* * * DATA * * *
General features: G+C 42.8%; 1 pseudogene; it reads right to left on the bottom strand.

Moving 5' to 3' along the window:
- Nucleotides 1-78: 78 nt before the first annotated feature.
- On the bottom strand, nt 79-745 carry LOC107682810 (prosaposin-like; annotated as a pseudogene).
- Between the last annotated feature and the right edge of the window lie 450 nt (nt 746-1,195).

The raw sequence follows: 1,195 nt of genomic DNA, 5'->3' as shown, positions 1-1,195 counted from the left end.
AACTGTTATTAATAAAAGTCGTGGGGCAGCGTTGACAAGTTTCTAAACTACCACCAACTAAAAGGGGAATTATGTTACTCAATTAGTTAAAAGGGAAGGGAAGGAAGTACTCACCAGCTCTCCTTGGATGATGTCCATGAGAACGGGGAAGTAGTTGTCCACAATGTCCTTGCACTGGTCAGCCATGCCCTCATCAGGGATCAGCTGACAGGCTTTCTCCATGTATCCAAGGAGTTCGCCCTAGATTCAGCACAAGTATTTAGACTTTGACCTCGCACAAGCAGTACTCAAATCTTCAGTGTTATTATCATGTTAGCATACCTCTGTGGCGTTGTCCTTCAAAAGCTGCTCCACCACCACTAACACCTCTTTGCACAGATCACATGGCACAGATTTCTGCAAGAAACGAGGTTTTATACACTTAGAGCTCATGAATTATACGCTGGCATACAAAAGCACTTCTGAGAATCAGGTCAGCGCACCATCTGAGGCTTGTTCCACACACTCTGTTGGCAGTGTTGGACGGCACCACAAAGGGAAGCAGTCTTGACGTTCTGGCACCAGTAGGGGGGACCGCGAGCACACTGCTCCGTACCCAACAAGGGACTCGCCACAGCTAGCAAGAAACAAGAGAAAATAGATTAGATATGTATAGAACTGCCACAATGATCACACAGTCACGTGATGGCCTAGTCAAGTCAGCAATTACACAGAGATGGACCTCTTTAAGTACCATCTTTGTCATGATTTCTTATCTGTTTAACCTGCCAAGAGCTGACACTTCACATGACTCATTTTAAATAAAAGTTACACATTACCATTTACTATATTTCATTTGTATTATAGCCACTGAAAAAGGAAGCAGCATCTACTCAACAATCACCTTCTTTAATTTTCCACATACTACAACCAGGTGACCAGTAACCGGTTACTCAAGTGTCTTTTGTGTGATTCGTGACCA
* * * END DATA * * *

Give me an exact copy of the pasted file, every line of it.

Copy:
General features: G+C 42.8%; 1 pseudogene; it reads right to left on the bottom strand.

Moving 5' to 3' along the window:
- Nucleotides 1-78: 78 nt before the first annotated feature.
- On the bottom strand, nt 79-745 carry LOC107682810 (prosaposin-like; annotated as a pseudogene).
- Between the last annotated feature and the right edge of the window lie 450 nt (nt 746-1,195).

The raw sequence follows: 1,195 nt of genomic DNA, 5'->3' as shown, positions 1-1,195 counted from the left end.
AACTGTTATTAATAAAAGTCGTGGGGCAGCGTTGACAAGTTTCTAAACTACCACCAACTAAAAGGGGAATTATGTTACTCAATTAGTTAAAAGGGAAGGGAAGGAAGTACTCACCAGCTCTCCTTGGATGATGTCCATGAGAACGGGGAAGTAGTTGTCCACAATGTCCTTGCACTGGTCAGCCATGCCCTCATCAGGGATCAGCTGACAGGCTTTCTCCATGTATCCAAGGAGTTCGCCCTAGATTCAGCACAAGTATTTAGACTTTGACCTCGCACAAGCAGTACTCAAATCTTCAGTGTTATTATCATGTTAGCATACCTCTGTGGCGTTGTCCTTCAAAAGCTGCTCCACCACCACTAACACCTCTTTGCACAGATCACATGGCACAGATTTCTGCAAGAAACGAGGTTTTATACACTTAGAGCTCATGAATTATACGCTGGCATACAAAAGCACTTCTGAGAATCAGGTCAGCGCACCATCTGAGGCTTGTTCCACACACTCTGTTGGCAGTGTTGGACGGCACCACAAAGGGAAGCAGTCTTGACGTTCTGGCACCAGTAGGGGGGACCGCGAGCACACTGCTCCGTACCCAACAAGGGACTCGCCACAGCTAGCAAGAAACAAGAGAAAATAGATTAGATATGTATAGAACTGCCACAATGATCACACAGTCACGTGATGGCCTAGTCAAGTCAGCAATTACACAGAGATGGACCTCTTTAAGTACCATCTTTGTCATGATTTCTTATCTGTTTAACCTGCCAAGAGCTGACACTTCACATGACTCATTTTAAATAAAAGTTACACATTACCATTTACTATATTTCATTTGTATTATAGCCACTGAAAAAGGAAGCAGCATCTACTCAACAATCACCTTCTTTAATTTTCCACATACTACAACCAGGTGACCAGTAACCGGTTACTCAAGTGTCTTTTGTGTGATTCGTGACCA